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When they first hit the channel, web content management applications had one mission: enabling nontechnical staffers to create, organize and publish content on the web. Today's web content requires more advanced capabilities.
As expectations rise, endpoints increase and handoffs between nontechnical and IT staffers change, organizations should consider updating their WCM system to invest in next-generation capabilities.
As a content manager, you should watch for these five features to upgrade in your next WCM platform.
Better mobile experiences
Mobile access to websites now surpasses desktop access by almost 2-to-1. But full-screen usage on desktop and laptop devices is not going away, particularly for in-the-office tasks that require focus.
At minimum, your WCM system should support responsive web design to accommodate mobile browsers. You should be able to publish content for both PCs and mobile devices through a single set of editorial activities. Most WCM platforms no longer produce full-screen page displays. Instead, a WCM system should define content as discrete content blocks or content chunks, which are dynamically assembled at runtime to produce the results.
Be prepared to manage expectations. Traveling users, for example, do not have the patience to scroll through pages to look for information. The most important things to your mobile users should appear at the top of their mobile page displays. WCM capabilities should make your mobile and full-screen layouts highly usable.
Access more content
You rely on your WCM platform to produce the webpages and links for browsing. As the volume of information increases, you will need to not only browse through the pages on your site, but also use familiar search terms.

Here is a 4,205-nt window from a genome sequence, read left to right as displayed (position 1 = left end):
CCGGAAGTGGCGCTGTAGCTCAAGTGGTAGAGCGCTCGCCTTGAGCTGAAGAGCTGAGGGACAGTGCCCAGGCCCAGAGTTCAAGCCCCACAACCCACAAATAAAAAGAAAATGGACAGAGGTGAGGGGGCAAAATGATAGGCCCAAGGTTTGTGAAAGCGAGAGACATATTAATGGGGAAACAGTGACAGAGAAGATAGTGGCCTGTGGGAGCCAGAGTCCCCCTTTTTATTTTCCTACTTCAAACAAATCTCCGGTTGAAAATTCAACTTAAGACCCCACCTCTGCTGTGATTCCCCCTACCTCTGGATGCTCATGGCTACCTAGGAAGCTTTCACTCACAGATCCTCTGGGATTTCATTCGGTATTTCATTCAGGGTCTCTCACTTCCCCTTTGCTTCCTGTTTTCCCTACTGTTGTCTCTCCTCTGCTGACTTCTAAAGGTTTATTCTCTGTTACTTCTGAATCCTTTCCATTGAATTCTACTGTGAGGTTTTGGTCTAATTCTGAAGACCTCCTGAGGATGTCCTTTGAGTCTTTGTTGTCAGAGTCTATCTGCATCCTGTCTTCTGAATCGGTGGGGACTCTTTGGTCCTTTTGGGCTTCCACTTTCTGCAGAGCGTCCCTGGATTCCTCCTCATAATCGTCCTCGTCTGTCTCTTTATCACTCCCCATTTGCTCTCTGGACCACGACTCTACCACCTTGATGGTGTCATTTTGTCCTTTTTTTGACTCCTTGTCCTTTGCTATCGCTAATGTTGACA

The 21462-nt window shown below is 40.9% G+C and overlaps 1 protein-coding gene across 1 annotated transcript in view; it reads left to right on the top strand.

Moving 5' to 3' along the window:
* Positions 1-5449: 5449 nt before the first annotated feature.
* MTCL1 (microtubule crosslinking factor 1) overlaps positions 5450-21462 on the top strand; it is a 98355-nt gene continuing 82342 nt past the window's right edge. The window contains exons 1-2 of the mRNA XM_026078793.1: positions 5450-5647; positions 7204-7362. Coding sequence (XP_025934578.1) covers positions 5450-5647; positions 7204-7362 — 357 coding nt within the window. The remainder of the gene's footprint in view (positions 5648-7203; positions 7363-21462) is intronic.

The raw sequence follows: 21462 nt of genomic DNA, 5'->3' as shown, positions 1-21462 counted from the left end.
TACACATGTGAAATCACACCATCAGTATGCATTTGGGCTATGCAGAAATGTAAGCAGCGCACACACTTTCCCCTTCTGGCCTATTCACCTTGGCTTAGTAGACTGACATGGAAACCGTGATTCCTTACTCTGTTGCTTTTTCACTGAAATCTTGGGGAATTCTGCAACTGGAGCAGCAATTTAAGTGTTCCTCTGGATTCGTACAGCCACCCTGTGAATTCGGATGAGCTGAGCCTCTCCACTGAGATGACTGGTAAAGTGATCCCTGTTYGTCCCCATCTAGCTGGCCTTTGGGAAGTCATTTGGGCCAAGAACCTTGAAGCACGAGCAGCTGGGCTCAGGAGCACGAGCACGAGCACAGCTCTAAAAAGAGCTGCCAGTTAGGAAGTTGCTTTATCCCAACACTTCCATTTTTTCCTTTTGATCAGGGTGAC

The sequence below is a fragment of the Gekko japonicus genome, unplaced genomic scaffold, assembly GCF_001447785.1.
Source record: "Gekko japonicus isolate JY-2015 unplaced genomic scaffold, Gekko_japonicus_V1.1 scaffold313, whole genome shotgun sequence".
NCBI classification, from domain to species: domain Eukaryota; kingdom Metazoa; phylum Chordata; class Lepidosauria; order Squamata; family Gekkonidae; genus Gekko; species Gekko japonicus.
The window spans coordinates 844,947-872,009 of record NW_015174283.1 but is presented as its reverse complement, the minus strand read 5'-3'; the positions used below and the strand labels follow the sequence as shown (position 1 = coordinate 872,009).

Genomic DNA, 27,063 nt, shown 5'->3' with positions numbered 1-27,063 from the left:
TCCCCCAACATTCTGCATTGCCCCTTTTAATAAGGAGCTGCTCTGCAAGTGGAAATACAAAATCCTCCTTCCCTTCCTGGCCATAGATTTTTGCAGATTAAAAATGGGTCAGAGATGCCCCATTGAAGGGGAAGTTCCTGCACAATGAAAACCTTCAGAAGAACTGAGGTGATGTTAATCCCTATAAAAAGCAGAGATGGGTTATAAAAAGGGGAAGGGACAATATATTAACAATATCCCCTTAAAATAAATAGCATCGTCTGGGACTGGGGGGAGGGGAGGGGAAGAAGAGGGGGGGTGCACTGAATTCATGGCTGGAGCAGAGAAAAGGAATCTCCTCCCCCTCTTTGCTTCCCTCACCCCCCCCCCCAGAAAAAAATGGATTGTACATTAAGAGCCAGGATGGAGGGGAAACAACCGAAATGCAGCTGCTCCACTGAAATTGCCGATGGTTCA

Your WCM system should enable you to organize all of the information within your site and make it findable, both to your website visitors -- people who are accessing your site directly -- as well as to search engines such as Google. Your WCM platform should make it easy to tag content blocks by relevant terms, which search engines then use to retrieve information on demand. More precise tags lead to more accurate search results.
You'll need the mechanism to assign tags to content blocks, and webforms are a step in the right direction. In addition, WCM capabilities should support tag management ‑‑ ways to define, organize and manage the tag sets that provide tags listed within webforms. These tag sets may be formally defined collections, such as a thesaurus of terms or ad hoc terms, sometimes known as folksonomies. Content editors don't need to manually assign all tags; your WCM system should support semiautomatic and automatic tagging capabilities using natural language processing and/or machine learning technologies.
Prepare for personalization
As your organization's digital presence grows, personalized content for target audiences becomes more important. The more you know about your customers, the better you can deliver relevant content. Your WCM platform should provide the foundations for personalization by solving two problems.